Of course as I was driving down the interstate to that meeting I was already mulling over several ideas, but when I arrived; when we finally sat down together I listened to him outline his situation in more detail and it became apparent there was much more we could do for him.   Much more !

I not only learned how far his sales volume had declined, but that marketing was almost non-existent, that inventory had grown, that several suppliers were becoming "anxious", and on top of that his business was housed in a facility about twice the size needed. 

So what was the end result of that meeting: a quick fix?  No, but I assembled a team of SCORE counselors - each with different experience and skills - who subsequently visited that business one at a time to address matters within their respective field of expertise and made recommendations for needed change.  In addition, one of them assumed the ongoing role of mentor.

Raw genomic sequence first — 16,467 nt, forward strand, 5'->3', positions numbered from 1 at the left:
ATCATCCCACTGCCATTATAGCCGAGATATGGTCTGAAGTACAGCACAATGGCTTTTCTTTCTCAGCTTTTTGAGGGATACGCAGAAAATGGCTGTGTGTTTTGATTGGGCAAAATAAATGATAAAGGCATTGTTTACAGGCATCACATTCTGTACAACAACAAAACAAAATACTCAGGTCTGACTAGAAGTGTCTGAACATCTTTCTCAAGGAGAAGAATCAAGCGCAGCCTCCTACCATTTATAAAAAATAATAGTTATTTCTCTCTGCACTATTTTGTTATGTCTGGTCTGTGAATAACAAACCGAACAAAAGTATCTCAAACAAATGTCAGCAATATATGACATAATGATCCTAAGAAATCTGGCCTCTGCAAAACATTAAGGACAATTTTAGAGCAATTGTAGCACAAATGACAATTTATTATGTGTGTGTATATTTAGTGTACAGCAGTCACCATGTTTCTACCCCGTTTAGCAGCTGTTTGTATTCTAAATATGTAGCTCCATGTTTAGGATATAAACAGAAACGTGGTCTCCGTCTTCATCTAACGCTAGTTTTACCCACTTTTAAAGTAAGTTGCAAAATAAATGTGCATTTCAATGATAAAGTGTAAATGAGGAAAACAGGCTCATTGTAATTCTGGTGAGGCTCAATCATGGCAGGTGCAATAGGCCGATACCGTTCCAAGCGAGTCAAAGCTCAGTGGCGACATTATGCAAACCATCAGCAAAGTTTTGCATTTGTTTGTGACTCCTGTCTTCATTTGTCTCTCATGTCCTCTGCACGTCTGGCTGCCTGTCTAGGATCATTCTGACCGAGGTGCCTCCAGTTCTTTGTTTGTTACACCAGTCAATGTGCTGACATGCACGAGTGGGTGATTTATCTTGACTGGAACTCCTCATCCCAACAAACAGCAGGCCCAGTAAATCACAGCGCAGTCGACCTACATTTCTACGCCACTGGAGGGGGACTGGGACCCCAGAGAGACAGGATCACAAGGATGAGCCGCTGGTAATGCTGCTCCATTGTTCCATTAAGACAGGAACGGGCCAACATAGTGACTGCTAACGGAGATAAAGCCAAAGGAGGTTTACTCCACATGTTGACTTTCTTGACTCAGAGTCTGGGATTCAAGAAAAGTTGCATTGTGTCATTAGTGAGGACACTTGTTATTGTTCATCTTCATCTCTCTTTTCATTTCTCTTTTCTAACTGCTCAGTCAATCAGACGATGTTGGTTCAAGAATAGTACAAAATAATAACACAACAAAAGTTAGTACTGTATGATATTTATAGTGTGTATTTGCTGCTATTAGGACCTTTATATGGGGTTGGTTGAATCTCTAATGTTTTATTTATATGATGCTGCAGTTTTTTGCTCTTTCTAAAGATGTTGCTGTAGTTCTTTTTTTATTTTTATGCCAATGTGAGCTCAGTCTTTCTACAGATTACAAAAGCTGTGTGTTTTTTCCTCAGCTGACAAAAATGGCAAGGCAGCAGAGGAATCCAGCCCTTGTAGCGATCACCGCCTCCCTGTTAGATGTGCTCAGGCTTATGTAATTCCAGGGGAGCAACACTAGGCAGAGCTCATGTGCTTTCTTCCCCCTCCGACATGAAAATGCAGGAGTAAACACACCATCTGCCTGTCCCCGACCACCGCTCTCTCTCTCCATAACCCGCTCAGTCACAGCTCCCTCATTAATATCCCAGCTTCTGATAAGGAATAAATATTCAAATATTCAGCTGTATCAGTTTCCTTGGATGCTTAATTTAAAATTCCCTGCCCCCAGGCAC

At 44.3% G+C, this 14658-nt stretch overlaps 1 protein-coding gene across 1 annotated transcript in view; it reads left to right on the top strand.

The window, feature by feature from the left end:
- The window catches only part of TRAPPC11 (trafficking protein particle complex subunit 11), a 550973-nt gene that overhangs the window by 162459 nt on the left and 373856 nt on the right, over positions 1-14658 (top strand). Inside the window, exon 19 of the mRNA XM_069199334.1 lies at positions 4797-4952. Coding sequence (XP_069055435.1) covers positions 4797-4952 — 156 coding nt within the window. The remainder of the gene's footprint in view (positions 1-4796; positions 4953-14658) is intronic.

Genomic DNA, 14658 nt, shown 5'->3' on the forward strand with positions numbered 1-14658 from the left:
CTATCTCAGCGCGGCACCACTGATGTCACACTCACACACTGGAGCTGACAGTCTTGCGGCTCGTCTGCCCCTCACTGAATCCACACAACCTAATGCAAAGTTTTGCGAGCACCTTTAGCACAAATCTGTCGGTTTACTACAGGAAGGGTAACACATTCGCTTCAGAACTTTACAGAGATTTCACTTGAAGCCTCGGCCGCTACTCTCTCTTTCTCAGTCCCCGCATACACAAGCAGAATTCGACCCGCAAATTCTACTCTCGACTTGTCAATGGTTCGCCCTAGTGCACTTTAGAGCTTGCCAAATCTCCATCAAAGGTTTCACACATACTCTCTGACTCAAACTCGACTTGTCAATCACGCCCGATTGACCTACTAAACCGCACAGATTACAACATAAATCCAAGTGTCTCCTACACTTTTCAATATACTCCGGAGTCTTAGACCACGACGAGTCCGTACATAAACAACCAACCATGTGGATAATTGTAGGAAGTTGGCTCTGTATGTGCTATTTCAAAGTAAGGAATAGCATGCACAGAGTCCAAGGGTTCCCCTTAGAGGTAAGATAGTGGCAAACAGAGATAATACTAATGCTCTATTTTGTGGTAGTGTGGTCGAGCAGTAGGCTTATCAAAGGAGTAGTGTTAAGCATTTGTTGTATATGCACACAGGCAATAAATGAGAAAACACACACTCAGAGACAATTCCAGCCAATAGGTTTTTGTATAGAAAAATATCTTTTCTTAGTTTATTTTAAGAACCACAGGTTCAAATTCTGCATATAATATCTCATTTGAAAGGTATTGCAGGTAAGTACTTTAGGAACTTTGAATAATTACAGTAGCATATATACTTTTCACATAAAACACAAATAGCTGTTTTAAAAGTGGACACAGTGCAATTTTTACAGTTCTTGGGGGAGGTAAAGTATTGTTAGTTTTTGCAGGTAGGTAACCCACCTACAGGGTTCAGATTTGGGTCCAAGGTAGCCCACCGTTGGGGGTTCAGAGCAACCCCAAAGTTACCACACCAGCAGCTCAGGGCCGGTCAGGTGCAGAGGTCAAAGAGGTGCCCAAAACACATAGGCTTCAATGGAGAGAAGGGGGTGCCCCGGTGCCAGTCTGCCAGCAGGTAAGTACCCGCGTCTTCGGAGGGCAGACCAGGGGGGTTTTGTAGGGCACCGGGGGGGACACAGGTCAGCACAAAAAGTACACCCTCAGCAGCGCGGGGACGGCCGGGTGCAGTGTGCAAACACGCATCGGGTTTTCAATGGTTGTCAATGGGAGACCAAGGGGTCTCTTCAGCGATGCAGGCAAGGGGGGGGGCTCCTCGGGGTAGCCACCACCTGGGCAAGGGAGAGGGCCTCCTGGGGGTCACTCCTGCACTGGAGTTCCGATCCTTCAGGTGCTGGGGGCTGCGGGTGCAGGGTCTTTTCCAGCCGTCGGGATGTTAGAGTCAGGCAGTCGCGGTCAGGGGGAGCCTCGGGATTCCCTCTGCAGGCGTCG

And what did we get out of it?   A chance to put our experience and skills to good use, and a heartfelt thanks from a business owner who needed help... and it all started with that very short e mail.   

We certainly can't make personal visits to every Orange County business in need of help, but you may be surprised who we will visit / who we do visit.  Take a quick look at our Advisory Board application using this link:  We recognize that it's hard for many business owners to get away, to come in for advice.   Advisory Board represents one of our several solutions.